As a teen, I also aspired to be a news reporter, a journalist, and a talk show host. People often confided in me as I aged, so I take full advantage of that and am always collecting stories and studying people. I remember almost everything, especially tiny details that others may skip over or take for granted or disregard. And although I don’t appear to be, I’m an extremely aggressive, assertive, and highly competitive person. I have a tremendous amount of endurance and am highly resourceful and adaptable. I love sports, especially basketball, football, and soccer.

 I give back when I can. In 2005 for several months, I volunteered at Heal the Bay, an environmental nonprofit dedicated to making the coastal waters and watersheds in Greater Los Angeles safe, healthy, and clean. I also volunteered for the West Hollywood Food coalition and fed the homeless in West Hollywood on Sycamore and Romaine. I’m often a juror for artist grant panels and awards. I also nominate other artists and various people who have done outstanding work in our community for various artist awards and grants. And as a grant writer for over a decade, I have paid it forward by voluntarily assisting dozens of artists and entrepreneurs across the nation with obtaining tens of thousands of dollars in grants and funding. I recently assisted Editor and Writer Todd Hunter founder of Avenue Literary services, in securing a $10k grant from FISERV in Washington DC. 

I’m comforted and celebrate that Marshall has been caged for over twenty-five years. Marshall was a part of my destiny in becoming an artist and writer. Although he set me up, he also set me up for life by creating unforeseen economic opportunities. For over two decades, I’ve received generous support and funding from dozens of esteemed artists, writers, entertainment and media professionals, organizations, and the United States Federal Government. My artistic journey has been enriched and empowered by arts and cultural institutions, foundations, and individuals. I’m thankful every day to wake up and enjoy blessings that enable me to share my relevant literature. Since 2013, I’ve been on an epic streak and am the recipient of dozens of grants, fellowships, artist residencies, honors, and awards in various forms of support totaling over $210,000. That has provided ammunition for developing and creating my forthcoming memoir Shootin’ Range inspired by Tupac Shakur. My literature shows how Black, Brown, and LGBT youth can reach their full potential and shine with dignity when their rainbow is blurred.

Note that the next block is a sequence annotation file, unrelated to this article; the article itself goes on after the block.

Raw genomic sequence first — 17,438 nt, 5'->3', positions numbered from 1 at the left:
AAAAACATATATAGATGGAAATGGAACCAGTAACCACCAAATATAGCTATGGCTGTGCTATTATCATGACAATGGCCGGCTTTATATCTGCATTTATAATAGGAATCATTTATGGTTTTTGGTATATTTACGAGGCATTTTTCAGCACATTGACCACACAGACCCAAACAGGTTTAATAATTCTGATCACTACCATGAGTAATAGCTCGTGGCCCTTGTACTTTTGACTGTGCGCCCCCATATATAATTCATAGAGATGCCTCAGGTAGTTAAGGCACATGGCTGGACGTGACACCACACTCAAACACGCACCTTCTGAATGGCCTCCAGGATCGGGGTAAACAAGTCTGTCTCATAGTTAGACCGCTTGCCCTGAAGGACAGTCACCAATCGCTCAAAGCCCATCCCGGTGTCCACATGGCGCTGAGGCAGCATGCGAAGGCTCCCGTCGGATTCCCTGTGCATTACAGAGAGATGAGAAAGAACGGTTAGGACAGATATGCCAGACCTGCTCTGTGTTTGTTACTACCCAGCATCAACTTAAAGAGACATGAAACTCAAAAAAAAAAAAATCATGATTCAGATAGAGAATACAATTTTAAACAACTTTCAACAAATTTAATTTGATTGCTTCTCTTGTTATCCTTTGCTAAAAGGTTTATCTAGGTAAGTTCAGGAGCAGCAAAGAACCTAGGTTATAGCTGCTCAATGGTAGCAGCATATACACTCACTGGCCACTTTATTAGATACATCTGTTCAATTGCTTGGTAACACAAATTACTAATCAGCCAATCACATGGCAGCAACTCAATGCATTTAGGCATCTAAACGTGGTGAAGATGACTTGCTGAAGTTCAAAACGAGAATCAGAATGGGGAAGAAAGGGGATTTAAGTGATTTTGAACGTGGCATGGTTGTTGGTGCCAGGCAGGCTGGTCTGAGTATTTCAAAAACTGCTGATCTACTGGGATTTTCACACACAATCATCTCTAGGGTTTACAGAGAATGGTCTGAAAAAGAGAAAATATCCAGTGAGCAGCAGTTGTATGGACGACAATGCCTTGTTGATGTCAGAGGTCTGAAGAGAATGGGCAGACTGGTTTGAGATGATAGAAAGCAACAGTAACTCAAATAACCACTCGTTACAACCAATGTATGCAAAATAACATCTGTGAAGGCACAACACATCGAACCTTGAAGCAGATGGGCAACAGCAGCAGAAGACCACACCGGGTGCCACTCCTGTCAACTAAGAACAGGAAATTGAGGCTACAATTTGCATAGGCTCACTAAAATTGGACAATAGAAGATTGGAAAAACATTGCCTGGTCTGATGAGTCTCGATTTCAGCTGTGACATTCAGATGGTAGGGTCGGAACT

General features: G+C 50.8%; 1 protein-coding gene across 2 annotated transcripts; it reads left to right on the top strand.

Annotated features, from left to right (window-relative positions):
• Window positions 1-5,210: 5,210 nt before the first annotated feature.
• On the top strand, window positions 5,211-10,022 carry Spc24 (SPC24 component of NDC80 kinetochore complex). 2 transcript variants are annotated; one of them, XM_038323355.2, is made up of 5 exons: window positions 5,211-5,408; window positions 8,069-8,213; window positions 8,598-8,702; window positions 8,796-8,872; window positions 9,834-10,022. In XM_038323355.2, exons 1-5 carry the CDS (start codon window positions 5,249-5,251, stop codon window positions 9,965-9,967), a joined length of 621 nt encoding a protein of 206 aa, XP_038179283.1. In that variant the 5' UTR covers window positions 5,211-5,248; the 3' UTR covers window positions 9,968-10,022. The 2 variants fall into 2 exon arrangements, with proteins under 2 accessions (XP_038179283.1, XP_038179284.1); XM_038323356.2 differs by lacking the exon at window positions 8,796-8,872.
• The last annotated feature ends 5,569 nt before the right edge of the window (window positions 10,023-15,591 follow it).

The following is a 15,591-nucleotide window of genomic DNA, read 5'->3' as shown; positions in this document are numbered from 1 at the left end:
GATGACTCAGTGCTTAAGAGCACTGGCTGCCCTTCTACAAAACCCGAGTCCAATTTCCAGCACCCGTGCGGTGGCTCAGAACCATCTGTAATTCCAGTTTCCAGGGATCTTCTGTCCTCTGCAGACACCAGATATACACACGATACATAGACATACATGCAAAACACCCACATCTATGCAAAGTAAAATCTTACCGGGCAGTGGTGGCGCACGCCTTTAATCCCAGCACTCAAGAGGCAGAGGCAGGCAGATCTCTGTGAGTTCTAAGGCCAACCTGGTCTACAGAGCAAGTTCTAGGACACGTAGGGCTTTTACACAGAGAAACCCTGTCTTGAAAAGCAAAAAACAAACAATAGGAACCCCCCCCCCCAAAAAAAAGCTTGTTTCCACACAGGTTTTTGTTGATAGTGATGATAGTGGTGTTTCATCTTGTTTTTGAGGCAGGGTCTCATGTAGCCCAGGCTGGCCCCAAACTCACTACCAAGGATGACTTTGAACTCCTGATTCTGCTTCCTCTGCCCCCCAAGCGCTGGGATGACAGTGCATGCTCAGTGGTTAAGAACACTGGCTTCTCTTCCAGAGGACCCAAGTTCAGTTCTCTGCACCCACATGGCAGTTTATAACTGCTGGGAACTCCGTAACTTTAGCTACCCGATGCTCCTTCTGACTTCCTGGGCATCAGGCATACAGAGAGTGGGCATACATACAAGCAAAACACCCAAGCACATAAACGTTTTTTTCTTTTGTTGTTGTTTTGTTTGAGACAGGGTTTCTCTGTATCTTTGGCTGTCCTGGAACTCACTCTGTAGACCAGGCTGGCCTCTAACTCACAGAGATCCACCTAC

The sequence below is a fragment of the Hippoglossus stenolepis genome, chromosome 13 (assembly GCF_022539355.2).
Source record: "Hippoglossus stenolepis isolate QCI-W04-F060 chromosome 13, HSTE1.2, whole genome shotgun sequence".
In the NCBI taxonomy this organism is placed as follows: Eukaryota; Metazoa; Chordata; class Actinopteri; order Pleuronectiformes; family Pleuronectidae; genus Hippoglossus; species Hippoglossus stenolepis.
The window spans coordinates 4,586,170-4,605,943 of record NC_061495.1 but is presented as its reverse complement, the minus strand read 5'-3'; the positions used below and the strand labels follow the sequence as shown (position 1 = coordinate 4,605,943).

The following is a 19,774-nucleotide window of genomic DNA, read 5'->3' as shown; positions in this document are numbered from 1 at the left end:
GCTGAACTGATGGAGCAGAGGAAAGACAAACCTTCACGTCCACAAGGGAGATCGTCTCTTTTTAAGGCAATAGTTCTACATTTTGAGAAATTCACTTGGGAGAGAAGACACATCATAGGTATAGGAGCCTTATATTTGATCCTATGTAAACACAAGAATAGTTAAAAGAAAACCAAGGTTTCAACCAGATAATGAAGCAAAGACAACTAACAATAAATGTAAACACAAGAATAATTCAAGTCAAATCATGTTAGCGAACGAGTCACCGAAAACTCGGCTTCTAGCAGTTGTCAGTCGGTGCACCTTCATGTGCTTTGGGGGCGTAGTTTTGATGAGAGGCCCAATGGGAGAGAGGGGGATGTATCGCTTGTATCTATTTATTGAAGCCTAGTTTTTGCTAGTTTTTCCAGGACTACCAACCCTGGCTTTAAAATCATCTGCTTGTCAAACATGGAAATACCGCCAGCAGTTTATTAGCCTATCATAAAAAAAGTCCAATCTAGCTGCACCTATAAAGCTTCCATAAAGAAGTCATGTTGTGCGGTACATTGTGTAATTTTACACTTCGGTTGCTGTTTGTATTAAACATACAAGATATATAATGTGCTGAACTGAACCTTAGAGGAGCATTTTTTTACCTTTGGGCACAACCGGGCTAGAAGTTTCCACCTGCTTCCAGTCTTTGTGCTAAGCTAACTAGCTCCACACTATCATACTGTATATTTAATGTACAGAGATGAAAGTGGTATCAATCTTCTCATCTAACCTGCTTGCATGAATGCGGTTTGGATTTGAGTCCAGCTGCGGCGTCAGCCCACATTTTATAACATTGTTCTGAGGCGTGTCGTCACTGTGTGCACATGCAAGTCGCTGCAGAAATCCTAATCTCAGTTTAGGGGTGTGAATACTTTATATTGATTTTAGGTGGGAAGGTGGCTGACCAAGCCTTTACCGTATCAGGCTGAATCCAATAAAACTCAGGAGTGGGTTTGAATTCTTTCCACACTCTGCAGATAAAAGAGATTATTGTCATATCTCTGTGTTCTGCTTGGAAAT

Support has increasedwhich provided much-needed ammunition for the range. Last year, I headlined the 5th annual Black Queer Studies Lecture at the College of Staten Island, CUNY. I’m thriving again for the first time in my twenty-five years of being a professional. Despite being disabled, I’m very proud of my accomplishments made possible by several women and a few gentlemen. Even though I’m not employed full-time, I work 12-hours a day and need a full-time assistant but can’t afford one. I also love promotions and being my own publicist. On November 2, I hosted a two-hour Zoom panel discussion with several talented artists from across the nation (including Dr. Chen Chen, a poet and 2022 United States Artist Fellow) regarding applying for artists grants. So that I can continue to pay it forward and so more people can benefit from our collective knowledge, I uploaded the footage to my Youtube channel

The initial internship that rapper Tupac provided me with in June of 1996 is still paying off. In September of 2020, I was interviewed by writer and editor Sheldon Pearce of The New Yorker magazine for his book Changes: An Oral History of Tupac. My former mentor Shauna Garr was correct when she stated that I warranted attention from the artistic community and predicted that I would receive attention from the community at large. All of that has and is happening. I’m currently in the very final editing phases of my manuscript. Once its completed, I will send it to a publisher at Harper Collins who has requested to read it. Although I’ve lived out my dreams, I’m far from done. My long-term aspirations are to publish my book Shootin’ Range and adapt it into a screenplay and create a nonprofit to mentor at-risk youths on creative writing and grant writing. In hindsight, the tricky and treacherous road I traveled down in 1997 with Marshall ended up ultimately being the road to my success. 

Nahshon Dion Biography

Nahshon Dion is a multi-talented, award-winning creative nonfiction writer, teaching artist, creative director, and arts patron from Pasadena, California. Nahshon’s literature speaks to discrimination and violence many Black and Brown youth face. She has been published in several anthologies and literary journals. Since 2013, she’s been the recipient of dozens of grants, fellowships, artist residencies, honors, and awards from across the nation totaling over $210,000 that provided ammunition and support towards developing her forthcoming memoir, Shootin’ Range. Nahshon’s existence and resilience show how marginalized youth can reach their full potential and shine with dignity when their rainbow is blurred. As a grant writer for over a decade, Nahshon has paid it forward by voluntarily assisting dozens of artists and entrepreneurs across the nation with obtaining tens of thousands of dollars in grants and funding.

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Image Credits

First photo by Nahshon Dion Second photo by RW Spooner